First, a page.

Li Jinhui

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Li Jinhui

Li Jinhui (黎锦辉) was a composer and songwriter born in Xiangtan, China in 1891. He is the "Father of Chinese popular music"[1][2]. He is most notable for creating a new musical form with shidaiqu after the fall of the Qing Dynasty-- moving away from established musical forms.

Contents

Early years

One of the earliest instrument he studied was the guqin plucked string instruments during his childhood. He mainly drew his earliest musical influences from his hunan province hometown. He was inspired by local Chinese opera and Huagu flower drums (花鼓戏 huāgǔxì) which are performed over a stage theatre monologue[3]. Because of this, it can be said that the very first inspiration of Chinese popular music are derived from these forms.

From 1916 to 1926 he was participating in mandarin textbook publishing for children. He wrote his first musical, and allowed his daughter Li Minghui (黎明晖 Lí Mínghuī) to perform. In total he has 8 brothers[4]. Some of the operas include The Sparrow and the Child and The Little Painter.

Career

In 1927 he organized the "Chinese Dance School" (中华歌舞学校 Zhōnghuá gēwǔ xuéxiào) and then the "Chinese Song and Dance Troupe" (中华歌舞团 Zhōnghuá gēwǔtuán)[3].

His greatest source of Jazz influence would come from American Buck Clayton who worked with Li for two years[5]. Clayton played a major role in shaping the musical scores written by Li.

In 1929 he organized the Bright Moonlight Song and Dance Troupe and toured around the country[3]. The tour began mostly as political squeeze due to the National Revolutionary Army during the Northern Expedition. When he was situated at Singapore, that was when his "period song" compositions began. The style would have some western influence and it moved Chinese music to a new direction[4]. Those period songs would then be labeled as shidaiqu.

In 1931 it merged into the Lianhua China Film Company. This troupe also produced several musicals figures such as Zhou Xuan, who was groomed until Li's mastery[6]. She would later become one of the Seven great singing stars of the Republic of China.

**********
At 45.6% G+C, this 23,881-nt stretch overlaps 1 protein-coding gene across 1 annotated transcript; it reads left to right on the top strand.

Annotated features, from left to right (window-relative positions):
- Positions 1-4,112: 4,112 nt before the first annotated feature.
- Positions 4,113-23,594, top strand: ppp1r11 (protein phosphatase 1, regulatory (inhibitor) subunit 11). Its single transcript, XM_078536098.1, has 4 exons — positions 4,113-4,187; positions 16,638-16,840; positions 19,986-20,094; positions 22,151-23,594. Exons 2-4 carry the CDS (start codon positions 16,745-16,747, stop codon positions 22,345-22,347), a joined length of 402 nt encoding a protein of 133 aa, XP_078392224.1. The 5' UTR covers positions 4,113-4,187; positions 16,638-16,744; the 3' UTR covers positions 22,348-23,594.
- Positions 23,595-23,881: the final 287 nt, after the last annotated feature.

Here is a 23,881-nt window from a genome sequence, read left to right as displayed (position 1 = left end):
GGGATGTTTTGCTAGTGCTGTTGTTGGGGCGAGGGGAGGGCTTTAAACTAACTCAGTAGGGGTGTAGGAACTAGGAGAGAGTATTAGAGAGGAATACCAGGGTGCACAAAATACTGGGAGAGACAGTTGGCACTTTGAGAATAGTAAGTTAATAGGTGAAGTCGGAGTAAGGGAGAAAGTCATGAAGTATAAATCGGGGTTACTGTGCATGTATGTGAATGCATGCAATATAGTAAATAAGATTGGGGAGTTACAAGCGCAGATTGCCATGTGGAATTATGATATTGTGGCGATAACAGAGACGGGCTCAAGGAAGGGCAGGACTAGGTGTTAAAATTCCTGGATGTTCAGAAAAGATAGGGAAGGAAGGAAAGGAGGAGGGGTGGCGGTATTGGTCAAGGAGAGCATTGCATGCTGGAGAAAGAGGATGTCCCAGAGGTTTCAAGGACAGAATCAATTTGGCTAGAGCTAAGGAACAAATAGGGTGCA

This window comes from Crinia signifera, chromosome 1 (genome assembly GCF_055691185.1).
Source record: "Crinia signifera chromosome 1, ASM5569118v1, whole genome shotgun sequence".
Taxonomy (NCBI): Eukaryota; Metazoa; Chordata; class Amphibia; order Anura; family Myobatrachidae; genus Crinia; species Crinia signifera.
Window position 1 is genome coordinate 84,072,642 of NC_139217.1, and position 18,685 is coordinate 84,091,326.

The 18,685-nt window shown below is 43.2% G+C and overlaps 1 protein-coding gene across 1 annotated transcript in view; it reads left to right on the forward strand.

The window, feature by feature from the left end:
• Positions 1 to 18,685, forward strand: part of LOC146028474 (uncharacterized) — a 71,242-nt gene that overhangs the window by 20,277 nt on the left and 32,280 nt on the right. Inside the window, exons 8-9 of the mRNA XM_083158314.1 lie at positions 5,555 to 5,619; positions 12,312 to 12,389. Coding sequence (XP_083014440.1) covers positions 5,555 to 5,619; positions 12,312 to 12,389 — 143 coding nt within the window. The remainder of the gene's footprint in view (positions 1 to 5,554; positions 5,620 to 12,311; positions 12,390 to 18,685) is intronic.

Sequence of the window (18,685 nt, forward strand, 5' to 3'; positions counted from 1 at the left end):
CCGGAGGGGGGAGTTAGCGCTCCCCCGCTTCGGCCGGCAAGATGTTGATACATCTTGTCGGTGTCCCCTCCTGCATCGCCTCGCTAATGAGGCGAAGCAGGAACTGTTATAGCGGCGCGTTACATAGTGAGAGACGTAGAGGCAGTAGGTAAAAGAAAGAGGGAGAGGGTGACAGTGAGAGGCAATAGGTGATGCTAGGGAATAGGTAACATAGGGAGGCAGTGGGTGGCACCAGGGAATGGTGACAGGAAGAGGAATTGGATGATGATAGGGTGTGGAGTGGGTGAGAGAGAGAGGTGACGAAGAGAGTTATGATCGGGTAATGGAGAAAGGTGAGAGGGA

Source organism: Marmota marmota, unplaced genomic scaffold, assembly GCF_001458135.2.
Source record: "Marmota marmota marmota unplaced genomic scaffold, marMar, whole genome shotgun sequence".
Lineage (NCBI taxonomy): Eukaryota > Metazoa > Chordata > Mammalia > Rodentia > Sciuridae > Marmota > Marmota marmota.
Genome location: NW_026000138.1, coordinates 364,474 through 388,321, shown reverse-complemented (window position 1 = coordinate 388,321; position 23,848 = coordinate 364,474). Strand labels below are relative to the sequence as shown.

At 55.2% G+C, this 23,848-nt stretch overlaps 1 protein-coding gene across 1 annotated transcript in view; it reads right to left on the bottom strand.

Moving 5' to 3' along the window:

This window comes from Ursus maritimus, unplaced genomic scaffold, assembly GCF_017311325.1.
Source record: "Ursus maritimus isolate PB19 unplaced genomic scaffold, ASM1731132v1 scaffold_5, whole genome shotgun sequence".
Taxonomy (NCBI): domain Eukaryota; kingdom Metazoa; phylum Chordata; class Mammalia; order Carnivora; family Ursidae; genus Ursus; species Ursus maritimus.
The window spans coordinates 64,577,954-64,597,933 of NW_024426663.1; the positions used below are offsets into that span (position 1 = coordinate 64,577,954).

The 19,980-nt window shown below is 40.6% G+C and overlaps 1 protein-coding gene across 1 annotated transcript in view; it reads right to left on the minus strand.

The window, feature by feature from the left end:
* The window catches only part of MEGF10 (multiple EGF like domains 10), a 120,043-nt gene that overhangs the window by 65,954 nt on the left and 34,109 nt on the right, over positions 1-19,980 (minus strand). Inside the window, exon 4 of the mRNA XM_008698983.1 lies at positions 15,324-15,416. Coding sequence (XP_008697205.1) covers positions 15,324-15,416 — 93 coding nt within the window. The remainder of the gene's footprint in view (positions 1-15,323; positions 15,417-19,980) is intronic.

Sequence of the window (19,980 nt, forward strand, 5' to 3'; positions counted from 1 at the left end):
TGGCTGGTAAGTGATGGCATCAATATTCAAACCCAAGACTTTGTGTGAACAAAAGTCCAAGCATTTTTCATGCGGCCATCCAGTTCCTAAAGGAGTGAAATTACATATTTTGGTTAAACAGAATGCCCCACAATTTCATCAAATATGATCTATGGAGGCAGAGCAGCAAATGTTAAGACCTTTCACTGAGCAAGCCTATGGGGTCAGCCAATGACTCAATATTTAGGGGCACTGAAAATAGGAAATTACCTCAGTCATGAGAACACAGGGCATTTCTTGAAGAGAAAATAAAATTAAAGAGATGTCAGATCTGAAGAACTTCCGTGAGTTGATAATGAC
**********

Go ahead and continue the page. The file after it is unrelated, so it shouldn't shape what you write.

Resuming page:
In 1949 he was a composer for the Shanghai Animation Film Studio.[2] Li would eventually pay dearly for his fame. Classified as a founder of Yellow Music by the Communist Party of China, he became a victim of political persecution during the Cultural Revolution[5].

Legacy

In his life time, critics derided his work as "Yellow Music" because of its sexual associations. His work was labeled pornographic and was accepted only by select groups. His music movement would later grow into the cantopop and mandopop phenomenon, which became the main genre of music in Hong Kong and Taiwan respectively in the 20th century.


References

  1. Baranovitch, Nimrod. [2003] (2003). China's New Voices: Popular Music, Ethnicity, Gender and Politics, 1978-1997. University of California Press. ISBN 0520234502
  2. 2.0 2.1 Aigomusic. "Aigomusic." Shanghai introduction. Retrieved on 2007-04-30.
  3. 3.0 3.1 3.2 Aigomusic. "Aigomusic." Li Jinhui. Retrieved on 2007-04-30.
  4. 4.0 4.1 Chinabook gov. "Chinabook." Era of change. Retrieved on 2007-04-30.
  5. 5.0 5.1 Jones. Andrew F. [2001] (2001). Yellow Music - CL: Media Culture and Colonial Modernity in the Chinese Jazz Age. Duke University Press. ISBN 0822326949
  6. Broughton, Simon. Ellingham, Mark. Trillo, Richard. [2000] (2000) World Music: The Rough Guide. Rough Guides Publishing Company. ISBN 1858286360

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